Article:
Slim Iorg recently did a rechamber of both a Winchester 94 and Marlin 336 from standard 30/30 to 30/30 Ackley Improved. Pretty sure I've got that right. In reaming out the chambers, he noted that the Winchester was much harder to ream out. He had a good bit more difficulty cutting the steel from the 94. The steel in the 94 came out really fine and the Marlin was more coarse. So, is the Winchester Steel used in the barrel harder? I know my Winchester Big Bore has a Chrome Moly Barrel so perhaps this has something to do with hardness factor...not sure if it is used in standard 94's. Also, slight differences in chamber sizes might account for some of the difficulty in reaming. But, we are talking about action strength here so I'll drop that.

I am fairly sure that the Winchester action in the Big Bore is fairly stout(no doubt the Marlin is on equal footing here based on the cartridges it is chambered for).. I have read that the action of the Big Bore 94 was heat treated to be extremely hard, and the thickened receiver walls make it stronger still. From an uneducated point of view(I have never owned a Marlin and have only glanced at the action lockup), I like the idea of a solid bar of steel covering the entire rear of the bolt, as is the case with the 94, rather than a portion of it. It makes sense that it would be as strong, or stronger than the 336. I could be wrong on this, but my mind thinks it so. But, never heard about or saw either action fail, even in older guns. So, perhaps unless you are hot rodding it makes little difference. As long as the Marlin design can fire a round like the 450, I'd say it's strong enough!

Just my two cents. :rolleyes:
 

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Chris,
You remember correctly about what we "felt" as we re-chambered our rilfes. Within the manufacturers design limits certainly both the Marlin and Winchester are adequatly strong. Real Guns web site has an interesting and informative discussion on the strength of the Marlin action. It is the best place to start reading. There is a picture of a recent manufacture Marlin 335 that failed posted somewhere. I'll look for it and post a link.
With the .30-30AI we have found that the Winchester will handle slightly higher pressure. We believe this is due to the locking of the bolt. the bolt on the Winchester is completly covered where the Marlins lock bolt eneters a notch in the round bolt. I want to say here that within our pressure ring stop point of .422" for the .30-30AI both the Marlin 336 and the Winchester M-94AE seemed exactly equal. If you load an Improved cartridge to the point that you experiance sticky extraction you are way over where you should be pressure wise.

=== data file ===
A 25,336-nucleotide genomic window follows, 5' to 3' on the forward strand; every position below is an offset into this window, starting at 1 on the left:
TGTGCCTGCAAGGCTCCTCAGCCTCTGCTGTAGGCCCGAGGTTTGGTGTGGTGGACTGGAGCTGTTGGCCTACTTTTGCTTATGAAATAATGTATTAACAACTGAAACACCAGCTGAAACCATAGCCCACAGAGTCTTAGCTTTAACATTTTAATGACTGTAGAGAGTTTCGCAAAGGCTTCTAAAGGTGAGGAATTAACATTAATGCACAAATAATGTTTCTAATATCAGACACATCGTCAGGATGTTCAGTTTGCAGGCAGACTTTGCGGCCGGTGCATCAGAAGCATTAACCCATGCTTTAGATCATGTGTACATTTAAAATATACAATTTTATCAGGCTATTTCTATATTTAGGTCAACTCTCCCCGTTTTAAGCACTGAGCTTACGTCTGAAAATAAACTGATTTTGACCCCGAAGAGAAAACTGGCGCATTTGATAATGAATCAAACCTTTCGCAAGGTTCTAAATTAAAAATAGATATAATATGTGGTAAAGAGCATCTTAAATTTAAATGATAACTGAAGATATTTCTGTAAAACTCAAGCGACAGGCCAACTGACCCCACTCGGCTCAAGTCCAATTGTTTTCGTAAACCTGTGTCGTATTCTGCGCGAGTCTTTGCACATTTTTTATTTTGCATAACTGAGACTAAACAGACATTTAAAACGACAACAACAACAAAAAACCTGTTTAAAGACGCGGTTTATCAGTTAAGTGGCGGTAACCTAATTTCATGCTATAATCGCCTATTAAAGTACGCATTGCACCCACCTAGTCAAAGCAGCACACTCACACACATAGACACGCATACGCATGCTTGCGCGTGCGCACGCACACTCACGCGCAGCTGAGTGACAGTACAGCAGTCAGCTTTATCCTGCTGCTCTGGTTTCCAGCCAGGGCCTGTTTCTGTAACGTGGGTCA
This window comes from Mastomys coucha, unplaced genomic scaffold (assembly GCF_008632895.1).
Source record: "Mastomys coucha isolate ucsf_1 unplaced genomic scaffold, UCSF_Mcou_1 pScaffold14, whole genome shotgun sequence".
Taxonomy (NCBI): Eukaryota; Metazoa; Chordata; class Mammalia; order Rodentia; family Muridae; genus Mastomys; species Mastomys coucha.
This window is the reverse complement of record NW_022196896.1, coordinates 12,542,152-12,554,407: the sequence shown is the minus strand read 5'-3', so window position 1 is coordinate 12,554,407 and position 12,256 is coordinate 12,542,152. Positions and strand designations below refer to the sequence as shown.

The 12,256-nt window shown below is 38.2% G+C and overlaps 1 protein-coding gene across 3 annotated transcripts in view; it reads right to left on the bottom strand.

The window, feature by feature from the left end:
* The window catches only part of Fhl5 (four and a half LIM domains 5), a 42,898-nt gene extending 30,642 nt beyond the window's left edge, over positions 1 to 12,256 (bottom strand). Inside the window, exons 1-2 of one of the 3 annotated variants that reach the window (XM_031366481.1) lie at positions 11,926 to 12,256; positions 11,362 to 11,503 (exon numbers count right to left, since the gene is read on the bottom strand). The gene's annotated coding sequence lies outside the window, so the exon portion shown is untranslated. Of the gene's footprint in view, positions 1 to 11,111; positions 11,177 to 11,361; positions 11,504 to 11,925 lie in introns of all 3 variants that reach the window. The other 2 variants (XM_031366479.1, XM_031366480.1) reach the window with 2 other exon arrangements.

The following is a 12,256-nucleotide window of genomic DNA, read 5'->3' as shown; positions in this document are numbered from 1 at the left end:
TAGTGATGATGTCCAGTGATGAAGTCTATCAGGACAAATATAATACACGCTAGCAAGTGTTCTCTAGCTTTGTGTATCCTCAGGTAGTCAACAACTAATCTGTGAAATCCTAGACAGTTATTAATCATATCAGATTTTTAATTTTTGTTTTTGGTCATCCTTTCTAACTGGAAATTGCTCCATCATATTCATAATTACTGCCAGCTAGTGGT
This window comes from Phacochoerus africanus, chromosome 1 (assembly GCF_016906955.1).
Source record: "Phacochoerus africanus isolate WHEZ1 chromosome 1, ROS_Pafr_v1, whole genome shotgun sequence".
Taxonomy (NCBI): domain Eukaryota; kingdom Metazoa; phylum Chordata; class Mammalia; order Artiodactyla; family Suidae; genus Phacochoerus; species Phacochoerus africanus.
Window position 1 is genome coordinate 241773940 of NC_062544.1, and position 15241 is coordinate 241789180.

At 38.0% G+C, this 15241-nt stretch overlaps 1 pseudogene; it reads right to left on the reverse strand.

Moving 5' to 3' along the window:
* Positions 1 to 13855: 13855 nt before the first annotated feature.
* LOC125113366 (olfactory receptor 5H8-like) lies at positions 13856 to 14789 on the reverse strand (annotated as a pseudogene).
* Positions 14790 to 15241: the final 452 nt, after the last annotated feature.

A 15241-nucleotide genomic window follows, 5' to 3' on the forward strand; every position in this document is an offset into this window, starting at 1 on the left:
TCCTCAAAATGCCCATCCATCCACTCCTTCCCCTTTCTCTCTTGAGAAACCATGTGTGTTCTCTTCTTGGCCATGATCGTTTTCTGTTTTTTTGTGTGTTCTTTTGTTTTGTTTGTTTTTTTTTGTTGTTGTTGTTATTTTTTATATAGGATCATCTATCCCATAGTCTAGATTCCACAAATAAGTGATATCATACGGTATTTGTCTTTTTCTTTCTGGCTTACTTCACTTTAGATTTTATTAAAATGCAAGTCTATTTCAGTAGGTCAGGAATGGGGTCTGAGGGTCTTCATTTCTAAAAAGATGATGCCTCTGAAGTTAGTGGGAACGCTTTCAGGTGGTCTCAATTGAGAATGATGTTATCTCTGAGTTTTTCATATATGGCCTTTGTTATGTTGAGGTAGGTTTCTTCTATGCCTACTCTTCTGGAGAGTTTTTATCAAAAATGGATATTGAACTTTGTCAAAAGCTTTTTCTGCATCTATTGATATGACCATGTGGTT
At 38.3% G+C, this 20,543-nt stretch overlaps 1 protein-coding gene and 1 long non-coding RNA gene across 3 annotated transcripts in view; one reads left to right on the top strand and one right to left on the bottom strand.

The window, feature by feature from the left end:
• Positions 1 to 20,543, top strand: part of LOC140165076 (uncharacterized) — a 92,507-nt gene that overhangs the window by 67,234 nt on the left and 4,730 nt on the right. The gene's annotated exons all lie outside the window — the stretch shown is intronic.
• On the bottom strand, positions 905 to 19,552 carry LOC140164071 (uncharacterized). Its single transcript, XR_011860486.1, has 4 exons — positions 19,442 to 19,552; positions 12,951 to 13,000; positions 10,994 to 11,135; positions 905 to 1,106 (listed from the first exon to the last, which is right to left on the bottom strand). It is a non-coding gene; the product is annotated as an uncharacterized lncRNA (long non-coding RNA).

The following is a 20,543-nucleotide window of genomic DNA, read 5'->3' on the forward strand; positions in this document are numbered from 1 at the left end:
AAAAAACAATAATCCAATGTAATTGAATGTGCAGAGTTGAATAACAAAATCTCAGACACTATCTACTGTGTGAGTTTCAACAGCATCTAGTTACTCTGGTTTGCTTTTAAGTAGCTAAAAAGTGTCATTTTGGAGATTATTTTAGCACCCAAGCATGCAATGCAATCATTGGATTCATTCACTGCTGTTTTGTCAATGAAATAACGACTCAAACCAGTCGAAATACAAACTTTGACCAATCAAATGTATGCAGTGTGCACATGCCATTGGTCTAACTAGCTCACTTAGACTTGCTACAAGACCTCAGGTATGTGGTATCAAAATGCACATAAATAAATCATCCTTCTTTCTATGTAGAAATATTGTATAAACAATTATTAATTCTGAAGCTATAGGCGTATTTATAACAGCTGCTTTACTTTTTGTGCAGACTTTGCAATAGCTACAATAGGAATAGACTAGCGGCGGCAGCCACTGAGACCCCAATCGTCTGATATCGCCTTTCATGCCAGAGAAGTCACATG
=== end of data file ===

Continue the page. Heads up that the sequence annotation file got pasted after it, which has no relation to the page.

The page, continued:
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2400fps+ in BB375 Win

Bartmasterson;

I find it impossible that Paco did what he claims in a Win M94 or Marlin M336(2400fps+ with 235gr).If I understood your post correctly,at which i assumed BB375Win meant Win Big Bore as the 375Win is not a Big Bore.
Why do i say this? Because after many years of handloading I've gotten just over 2300fps with 235gr Speer.That was with the help of far superior rifles to the Win M94 and Marlin M336.The Ruger #3 and Savage M99A.

To get those velocities, I got about 2325fps.

I exceeded COL that the Win M94 or Marlin M336 can accept 2.56.

I exceeded the pressures that the Win M94 or Marlin M336 can handle 52,000cup.

I exceeded the barrel length of the Win M94 or Marlin M336 by 2inches,for a 50fps+ increase in velocity.

I used spitzer bullets,which the Marlin and Winchester can not.

I not only find him to be a little far fetched in his story telling.But i beleive him to be dangerous to himself and surely to others that listen to him.Enforcer
 

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Discussion Starter #13
Easy partner!

Nobody is saying these numbers are golden, nor do I hear anyone talk about trying to match them. Just to clear this up let me quote Paco "This gives both my rifles just under 2400 fps and 3000+ lbs. of energy! " . Sorry if I misled you on the 2400+ fps ... that was from memory. If you want to read the whole thing go to sixgunner.com/backissues and look for the 375 Win article(s). Anyone who knows the 375 Win should at least read his stuff. He pushes the envelope for sure but considering some of the company over on that site I'd say that if he says it, he's done it...and isn't afraid to tell others. I don't know the man personally so won't defend him any further.